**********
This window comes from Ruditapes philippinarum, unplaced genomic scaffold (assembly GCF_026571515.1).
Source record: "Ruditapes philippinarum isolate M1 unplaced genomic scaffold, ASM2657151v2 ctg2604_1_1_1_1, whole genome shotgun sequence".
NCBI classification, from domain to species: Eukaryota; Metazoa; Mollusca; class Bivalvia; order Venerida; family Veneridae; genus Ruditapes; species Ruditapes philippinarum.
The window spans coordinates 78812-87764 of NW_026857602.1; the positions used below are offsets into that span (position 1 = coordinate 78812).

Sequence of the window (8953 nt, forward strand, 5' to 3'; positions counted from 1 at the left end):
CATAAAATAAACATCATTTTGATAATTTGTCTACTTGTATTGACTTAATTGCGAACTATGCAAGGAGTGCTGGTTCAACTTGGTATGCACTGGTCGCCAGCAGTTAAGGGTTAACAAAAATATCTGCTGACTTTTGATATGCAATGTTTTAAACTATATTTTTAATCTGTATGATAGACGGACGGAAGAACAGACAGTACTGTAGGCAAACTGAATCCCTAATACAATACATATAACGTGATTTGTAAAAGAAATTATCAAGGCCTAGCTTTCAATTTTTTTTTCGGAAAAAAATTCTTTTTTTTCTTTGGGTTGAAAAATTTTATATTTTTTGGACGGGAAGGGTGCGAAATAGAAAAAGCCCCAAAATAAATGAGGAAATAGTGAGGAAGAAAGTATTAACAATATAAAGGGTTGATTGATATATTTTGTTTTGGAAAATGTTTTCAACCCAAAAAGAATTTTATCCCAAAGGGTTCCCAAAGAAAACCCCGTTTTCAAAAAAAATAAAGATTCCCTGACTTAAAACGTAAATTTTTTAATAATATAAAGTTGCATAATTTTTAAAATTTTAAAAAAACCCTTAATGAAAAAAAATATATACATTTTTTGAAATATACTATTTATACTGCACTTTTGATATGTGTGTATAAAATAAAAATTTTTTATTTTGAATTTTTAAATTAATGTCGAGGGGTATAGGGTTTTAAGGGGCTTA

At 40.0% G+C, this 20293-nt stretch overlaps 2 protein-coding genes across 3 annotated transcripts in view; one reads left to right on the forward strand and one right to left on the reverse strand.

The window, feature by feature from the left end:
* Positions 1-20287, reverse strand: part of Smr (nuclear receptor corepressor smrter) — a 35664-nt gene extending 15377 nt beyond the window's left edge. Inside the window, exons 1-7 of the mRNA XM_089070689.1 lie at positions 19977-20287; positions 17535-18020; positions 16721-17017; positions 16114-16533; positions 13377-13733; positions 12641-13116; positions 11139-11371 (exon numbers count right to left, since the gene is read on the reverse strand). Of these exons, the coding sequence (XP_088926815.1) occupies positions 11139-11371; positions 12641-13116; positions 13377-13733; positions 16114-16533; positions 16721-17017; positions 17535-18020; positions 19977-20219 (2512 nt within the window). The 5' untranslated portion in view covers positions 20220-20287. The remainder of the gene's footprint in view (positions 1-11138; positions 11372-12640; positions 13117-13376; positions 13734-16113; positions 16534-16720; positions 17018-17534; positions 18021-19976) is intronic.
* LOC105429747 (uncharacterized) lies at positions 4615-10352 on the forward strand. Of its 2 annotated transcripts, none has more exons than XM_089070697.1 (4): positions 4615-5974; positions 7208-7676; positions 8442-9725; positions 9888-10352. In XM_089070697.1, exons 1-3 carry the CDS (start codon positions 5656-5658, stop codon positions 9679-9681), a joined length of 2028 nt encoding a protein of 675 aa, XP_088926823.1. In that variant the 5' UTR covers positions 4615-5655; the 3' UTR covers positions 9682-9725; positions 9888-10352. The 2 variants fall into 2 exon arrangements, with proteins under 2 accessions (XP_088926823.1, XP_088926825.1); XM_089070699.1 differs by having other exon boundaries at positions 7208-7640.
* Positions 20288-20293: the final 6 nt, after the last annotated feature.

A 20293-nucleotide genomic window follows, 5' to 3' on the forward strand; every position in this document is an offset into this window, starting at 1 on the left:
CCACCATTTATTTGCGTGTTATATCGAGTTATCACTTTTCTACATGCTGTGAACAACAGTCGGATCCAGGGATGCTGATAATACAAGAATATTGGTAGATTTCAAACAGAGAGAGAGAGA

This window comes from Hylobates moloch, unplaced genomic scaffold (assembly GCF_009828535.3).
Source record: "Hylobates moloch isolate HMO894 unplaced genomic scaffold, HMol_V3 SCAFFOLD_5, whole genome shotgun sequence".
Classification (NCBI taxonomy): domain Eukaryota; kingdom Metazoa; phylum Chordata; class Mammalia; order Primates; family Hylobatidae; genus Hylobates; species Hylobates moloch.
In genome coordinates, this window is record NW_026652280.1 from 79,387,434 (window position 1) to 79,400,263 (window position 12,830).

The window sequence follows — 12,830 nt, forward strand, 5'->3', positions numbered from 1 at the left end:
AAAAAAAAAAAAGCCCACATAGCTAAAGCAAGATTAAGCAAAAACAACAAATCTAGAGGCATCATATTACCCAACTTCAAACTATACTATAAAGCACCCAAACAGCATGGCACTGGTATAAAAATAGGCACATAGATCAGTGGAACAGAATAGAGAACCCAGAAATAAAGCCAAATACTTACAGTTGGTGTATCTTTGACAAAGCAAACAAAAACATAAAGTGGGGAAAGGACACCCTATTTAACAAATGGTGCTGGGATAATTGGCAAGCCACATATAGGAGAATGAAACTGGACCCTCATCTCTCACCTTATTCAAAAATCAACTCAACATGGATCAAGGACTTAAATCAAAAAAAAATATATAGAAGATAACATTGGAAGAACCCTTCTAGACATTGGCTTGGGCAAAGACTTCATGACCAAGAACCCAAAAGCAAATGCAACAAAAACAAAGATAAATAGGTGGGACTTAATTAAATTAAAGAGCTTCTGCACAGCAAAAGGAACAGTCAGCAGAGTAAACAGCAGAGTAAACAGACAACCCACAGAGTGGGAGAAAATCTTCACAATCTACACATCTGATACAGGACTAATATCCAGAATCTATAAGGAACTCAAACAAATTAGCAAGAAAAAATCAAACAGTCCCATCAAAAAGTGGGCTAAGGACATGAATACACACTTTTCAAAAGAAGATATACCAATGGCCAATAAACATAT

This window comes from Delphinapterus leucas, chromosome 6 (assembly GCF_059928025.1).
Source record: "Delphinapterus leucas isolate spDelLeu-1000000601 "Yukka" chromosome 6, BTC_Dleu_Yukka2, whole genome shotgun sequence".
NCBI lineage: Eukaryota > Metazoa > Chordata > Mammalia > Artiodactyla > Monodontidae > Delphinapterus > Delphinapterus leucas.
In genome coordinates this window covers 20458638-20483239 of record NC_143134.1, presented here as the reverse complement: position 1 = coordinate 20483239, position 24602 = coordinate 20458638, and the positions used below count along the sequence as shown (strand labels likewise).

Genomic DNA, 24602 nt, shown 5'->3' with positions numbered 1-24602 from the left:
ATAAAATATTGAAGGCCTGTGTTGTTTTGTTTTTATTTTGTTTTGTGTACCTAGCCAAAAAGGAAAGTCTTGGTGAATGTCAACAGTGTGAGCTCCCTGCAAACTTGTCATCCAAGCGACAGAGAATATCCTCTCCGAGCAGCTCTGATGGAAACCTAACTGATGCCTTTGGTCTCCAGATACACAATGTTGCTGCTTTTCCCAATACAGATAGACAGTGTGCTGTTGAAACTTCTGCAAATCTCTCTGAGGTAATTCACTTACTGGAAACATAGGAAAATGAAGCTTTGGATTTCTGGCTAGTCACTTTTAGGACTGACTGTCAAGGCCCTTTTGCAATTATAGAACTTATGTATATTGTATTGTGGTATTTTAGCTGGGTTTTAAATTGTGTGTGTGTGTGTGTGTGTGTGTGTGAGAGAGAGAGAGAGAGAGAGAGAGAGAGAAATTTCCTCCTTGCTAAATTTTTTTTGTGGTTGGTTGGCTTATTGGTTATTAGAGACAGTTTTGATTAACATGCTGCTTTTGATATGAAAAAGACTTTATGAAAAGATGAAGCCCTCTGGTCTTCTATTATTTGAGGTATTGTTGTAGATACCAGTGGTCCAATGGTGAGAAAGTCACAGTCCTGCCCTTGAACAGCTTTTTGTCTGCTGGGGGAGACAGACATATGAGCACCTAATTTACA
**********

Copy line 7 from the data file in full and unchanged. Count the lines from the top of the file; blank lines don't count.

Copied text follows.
At 40.0% G+C, this 20293-nt stretch overlaps 2 protein-coding genes across 3 annotated transcripts in view; one reads left to right on the forward strand and one right to left on the reverse strand.